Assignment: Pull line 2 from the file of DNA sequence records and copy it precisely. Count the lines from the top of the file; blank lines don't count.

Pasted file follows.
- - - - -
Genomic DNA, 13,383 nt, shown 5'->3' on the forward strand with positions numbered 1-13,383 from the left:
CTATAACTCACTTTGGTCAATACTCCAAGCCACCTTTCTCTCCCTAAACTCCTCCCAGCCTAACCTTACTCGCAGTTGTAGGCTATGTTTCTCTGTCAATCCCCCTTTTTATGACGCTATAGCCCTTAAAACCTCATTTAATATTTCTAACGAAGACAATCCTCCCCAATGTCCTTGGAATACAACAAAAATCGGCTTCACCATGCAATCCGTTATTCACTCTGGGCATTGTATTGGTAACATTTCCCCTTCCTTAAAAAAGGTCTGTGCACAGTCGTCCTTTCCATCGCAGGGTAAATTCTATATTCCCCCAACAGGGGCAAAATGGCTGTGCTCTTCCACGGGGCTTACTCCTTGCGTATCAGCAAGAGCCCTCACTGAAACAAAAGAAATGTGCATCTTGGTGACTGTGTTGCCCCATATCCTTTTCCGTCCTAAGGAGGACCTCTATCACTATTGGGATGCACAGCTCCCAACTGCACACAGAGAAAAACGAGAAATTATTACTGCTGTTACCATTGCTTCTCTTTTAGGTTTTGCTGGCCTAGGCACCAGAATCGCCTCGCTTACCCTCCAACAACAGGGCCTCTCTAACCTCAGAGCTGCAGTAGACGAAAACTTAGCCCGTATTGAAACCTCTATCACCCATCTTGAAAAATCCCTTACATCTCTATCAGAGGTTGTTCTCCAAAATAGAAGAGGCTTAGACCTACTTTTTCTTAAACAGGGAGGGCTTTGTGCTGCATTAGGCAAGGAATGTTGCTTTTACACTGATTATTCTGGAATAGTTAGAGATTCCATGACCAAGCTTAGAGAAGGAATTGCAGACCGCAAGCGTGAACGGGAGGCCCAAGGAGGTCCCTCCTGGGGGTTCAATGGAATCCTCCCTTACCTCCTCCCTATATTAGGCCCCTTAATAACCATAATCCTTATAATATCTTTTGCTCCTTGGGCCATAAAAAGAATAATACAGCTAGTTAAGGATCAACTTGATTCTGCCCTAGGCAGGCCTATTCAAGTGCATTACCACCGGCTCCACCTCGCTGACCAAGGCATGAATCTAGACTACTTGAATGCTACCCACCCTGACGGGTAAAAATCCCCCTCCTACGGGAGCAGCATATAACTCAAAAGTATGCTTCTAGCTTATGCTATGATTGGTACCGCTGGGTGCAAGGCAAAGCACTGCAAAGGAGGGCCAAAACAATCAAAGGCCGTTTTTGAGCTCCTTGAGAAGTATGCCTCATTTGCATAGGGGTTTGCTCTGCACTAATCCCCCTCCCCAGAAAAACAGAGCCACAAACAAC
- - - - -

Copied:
CTATAACTCACTTTGGTCAATACTCCAAGCCACCTTTCTCTCCCTAAACTCCTCCCAGCCTAACCTTACTCGCAGTTGTAGGCTATGTTTCTCTGTCAATCCCCCTTTTTATGACGCTATAGCCCTTAAAACCTCATTTAATATTTCTAACGAAGACAATCCTCCCCAATGTCCTTGGAATACAACAAAAATCGGCTTCACCATGCAATCCGTTATTCACTCTGGGCATTGTATTGGTAACATTTCCCCTTCCTTAAAAAAGGTCTGTGCACAGTCGTCCTTTCCATCGCAGGGTAAATTCTATATTCCCCCAACAGGGGCAAAATGGCTGTGCTCTTCCACGGGGCTTACTCCTTGCGTATCAGCAAGAGCCCTCACTGAAACAAAAGAAATGTGCATCTTGGTGACTGTGTTGCCCCATATCCTTTTCCGTCCTAAGGAGGACCTCTATCACTATTGGGATGCACAGCTCCCAACTGCACACAGAGAAAAACGAGAAATTATTACTGCTGTTACCATTGCTTCTCTTTTAGGTTTTGCTGGCCTAGGCACCAGAATCGCCTCGCTTACCCTCCAACAACAGGGCCTCTCTAACCTCAGAGCTGCAGTAGACGAAAACTTAGCCCGTATTGAAACCTCTATCACCCATCTTGAAAAATCCCTTACATCTCTATCAGAGGTTGTTCTCCAAAATAGAAGAGGCTTAGACCTACTTTTTCTTAAACAGGGAGGGCTTTGTGCTGCATTAGGCAAGGAATGTTGCTTTTACACTGATTATTCTGGAATAGTTAGAGATTCCATGACCAAGCTTAGAGAAGGAATTGCAGACCGCAAGCGTGAACGGGAGGCCCAAGGAGGTCCCTCCTGGGGGTTCAATGGAATCCTCCCTTACCTCCTCCCTATATTAGGCCCCTTAATAACCATAATCCTTATAATATCTTTTGCTCCTTGGGCCATAAAAAGAATAATACAGCTAGTTAAGGATCAACTTGATTCTGCCCTAGGCAGGCCTATTCAAGTGCATTACCACCGGCTCCACCTCGCTGACCAAGGCATGAATCTAGACTACTTGAATGCTACCCACCCTGACGGGTAAAAATCCCCCTCCTACGGGAGCAGCATATAACTCAAAAGTATGCTTCTAGCTTATGCTATGATTGGTACCGCTGGGTGCAAGGCAAAGCACTGCAAAGGAGGGCCAAAACAATCAAAGGCCGTTTTTGAGCTCCTTGAGAAGTATGCCTCATTTGCATAGGGGTTTGCTCTGCACTAATCCCCCTCCCCAGAAAAACAGAGCCACAAACAAC